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LLVMpipe Still Is Slow At Running OpenGL On The CPU

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  • LLVMpipe Still Is Slow At Running OpenGL On The CPU

    Phoronix: LLVMpipe Still Is Slow At Running OpenGL On The CPU

    Two months ago we published our initial benchmarks of LLVMpipe, the Gallium3D driver that accelerated commands on the CPU rather than any GPU and unlike other Linux software rasterizers is much faster due to leveraging LLVM (the Low-Level Virtual Machine) on the back-end. Since then we have published new ATI Gallium3D driver benchmarks and yesterday put out Nouveau Gallium3D driver benchmarks, so today we are providing updated LLVMpipe driver results to show how well Gallium3D's LLVMpipe driver can accelerate your OpenGL games with a modern processor.

    http://www.phoronix.com/vr.php?view=15087

  • #2
    Should've included the Mesa renderer as well, to see if things have improved there.

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    • #3
      Include Mesa software rasterizer

      These results only matter in the context of the Mesa software rasterizer. It doesn't matter how LLVMpipe compares with GPU acceleration, only software. LLVMpipe will always be slower than a GPU accelerated path.

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      • #4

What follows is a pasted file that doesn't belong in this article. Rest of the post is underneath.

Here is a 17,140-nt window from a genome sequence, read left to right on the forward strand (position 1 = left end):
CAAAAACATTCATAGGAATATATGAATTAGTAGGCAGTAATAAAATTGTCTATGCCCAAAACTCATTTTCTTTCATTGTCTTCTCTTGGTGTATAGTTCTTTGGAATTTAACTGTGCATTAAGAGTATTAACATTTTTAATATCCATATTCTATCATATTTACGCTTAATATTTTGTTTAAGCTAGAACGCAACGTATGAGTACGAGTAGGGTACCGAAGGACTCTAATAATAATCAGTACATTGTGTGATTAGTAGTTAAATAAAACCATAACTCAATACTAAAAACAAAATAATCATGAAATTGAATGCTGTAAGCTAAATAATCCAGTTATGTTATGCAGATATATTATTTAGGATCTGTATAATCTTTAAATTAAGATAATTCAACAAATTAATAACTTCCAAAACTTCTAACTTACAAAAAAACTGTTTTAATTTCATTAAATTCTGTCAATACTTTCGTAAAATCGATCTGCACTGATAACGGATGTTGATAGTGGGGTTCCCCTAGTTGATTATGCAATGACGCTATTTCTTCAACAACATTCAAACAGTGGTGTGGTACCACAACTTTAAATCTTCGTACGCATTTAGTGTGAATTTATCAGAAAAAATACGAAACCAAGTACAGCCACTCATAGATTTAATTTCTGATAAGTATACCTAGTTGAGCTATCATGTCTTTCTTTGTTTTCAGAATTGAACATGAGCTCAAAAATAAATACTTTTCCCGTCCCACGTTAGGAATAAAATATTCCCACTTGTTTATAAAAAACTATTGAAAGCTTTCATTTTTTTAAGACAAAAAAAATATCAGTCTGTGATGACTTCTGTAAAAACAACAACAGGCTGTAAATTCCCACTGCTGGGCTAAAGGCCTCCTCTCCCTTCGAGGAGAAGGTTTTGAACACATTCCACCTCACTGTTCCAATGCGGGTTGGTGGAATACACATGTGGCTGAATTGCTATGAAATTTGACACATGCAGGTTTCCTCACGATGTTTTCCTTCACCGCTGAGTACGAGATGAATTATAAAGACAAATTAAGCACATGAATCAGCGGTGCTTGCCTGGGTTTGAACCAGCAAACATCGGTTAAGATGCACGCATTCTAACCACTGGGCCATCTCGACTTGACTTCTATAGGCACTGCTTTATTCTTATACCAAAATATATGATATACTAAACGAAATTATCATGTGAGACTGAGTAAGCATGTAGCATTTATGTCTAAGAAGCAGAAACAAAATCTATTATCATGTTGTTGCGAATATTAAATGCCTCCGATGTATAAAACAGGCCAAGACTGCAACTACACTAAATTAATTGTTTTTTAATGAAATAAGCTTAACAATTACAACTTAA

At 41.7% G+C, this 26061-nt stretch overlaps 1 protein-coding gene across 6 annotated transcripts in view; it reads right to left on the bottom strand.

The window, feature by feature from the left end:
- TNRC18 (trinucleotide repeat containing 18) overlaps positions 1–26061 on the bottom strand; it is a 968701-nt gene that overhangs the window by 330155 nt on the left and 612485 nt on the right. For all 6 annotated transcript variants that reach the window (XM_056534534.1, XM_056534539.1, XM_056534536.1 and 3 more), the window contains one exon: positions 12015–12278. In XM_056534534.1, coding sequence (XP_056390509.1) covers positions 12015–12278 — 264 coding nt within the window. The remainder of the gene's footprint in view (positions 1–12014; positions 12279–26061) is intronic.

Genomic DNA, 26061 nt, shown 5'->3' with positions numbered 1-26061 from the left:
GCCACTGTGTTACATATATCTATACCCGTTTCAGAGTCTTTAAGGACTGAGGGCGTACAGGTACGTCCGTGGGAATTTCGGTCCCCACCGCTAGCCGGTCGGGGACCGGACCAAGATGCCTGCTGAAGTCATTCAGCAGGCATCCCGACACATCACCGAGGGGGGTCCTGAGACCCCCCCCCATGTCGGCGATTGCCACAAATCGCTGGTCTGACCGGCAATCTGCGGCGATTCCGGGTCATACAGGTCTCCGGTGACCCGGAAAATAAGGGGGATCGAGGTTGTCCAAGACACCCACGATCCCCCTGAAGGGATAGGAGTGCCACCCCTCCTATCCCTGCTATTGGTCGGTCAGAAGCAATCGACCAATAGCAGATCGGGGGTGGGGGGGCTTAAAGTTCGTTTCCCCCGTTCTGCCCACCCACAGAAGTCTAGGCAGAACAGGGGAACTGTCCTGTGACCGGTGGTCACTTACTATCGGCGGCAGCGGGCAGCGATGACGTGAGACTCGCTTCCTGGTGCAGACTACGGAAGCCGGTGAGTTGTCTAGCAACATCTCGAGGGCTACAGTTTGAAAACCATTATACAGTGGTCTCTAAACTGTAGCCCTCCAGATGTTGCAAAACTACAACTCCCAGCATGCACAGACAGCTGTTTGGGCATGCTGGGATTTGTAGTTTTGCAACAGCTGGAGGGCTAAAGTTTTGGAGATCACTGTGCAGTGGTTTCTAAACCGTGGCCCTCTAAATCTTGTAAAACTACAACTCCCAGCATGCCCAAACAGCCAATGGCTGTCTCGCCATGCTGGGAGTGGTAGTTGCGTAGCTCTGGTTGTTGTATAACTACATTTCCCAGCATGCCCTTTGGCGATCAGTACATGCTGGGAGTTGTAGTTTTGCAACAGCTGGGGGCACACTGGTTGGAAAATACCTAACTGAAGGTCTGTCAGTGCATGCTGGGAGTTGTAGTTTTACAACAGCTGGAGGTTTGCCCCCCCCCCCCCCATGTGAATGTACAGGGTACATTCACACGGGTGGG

Mesa software rasterizer numbers should be out soon, using a different system for more tests.
        Michael Larabel
        http://www.michaellarabel.com/

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        • #5
          Originally posted by Michael View Post
          Mesa software rasterizer numbers should be out soon, using a different system for more tests.
          You should run on the same system for an apples to apples comparison.

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          • #6
            Originally posted by kjeremy View Post
            You should run on the same system for an apples to apples comparison.
            It will be an apples to apples comparison as the LLVMpipe is being repeated on that other system.
            Michael Larabel
            http://www.michaellarabel.com/

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            • #7
              Originally posted by kjeremy View Post
              These results only matter in the context of the Mesa software rasterizer. It doesn't matter how LLVMpipe compares with GPU acceleration, only software. LLVMpipe will always be slower than a GPU accelerated path.